The four-time Olympic gold medallist helped inspire one of the
great sporting comebacks last year when Oracle Team USA rallied from
8-1 down to defeat Emirates Team New Zealand 9-8 and land the
The 37-year-old has now set his sights on a British challenge,
seeking to lead his country to a first win since the competition
began in 1851.
The venue for the 2017 regatta has yet to be confirmed, but new
protocols, including nationality requirements, have been negotiated
by software billionaire Larry Ellison, owner of Oracle, and Team
Australia's Hamilton Island Yacht Club, the Challenger of Record.
"It's a huge challenge, there's no doubt about it," Ainslie told
reporters at the launch by the river Thames in south London.
"Taking on Larry Ellison and the team is a massive challenge, no
question about it," he added.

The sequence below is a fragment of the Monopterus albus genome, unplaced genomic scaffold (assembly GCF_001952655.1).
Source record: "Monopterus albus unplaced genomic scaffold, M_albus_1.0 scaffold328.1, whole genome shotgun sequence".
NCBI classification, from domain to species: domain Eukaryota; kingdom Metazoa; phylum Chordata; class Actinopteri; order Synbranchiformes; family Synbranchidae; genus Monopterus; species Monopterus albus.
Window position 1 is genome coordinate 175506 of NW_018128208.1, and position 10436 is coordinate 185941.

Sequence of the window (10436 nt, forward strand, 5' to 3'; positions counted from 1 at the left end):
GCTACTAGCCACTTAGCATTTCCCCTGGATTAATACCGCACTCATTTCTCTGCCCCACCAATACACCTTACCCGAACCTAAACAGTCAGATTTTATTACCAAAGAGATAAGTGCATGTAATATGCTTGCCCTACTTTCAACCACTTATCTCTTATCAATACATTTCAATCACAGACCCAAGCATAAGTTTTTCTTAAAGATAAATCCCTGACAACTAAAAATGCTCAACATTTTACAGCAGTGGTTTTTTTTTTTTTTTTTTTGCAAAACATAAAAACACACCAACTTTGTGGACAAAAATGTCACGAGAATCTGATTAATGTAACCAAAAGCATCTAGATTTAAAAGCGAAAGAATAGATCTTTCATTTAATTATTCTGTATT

There has long been speculation that Ainslie planned to lead an
America's Cup challenge but he had been awaiting the protocols or
guidelines and also putting together the funding and crew.
Telecoms entrepreneur Charles Dunstone said 40 percent of the budget
would come from wealthy individuals.
"We needed to form a team before we stand credibly before you
today," said Dunstone, chairman and founding shareholder of the Ben
Ainslie racing team.
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Among the new protocols, the next Cup will be sailed with a similar
but smaller version of the 72-foot, wing-sail catamarans used in
2013. The new 62-foot boats, called AC62s, will be crewed by eight
people, three fewer than last year.
($1 = 0.5956 British Pounds)
(Additional reporting by Alex Smith; Editing by Keith Weir/Amlan
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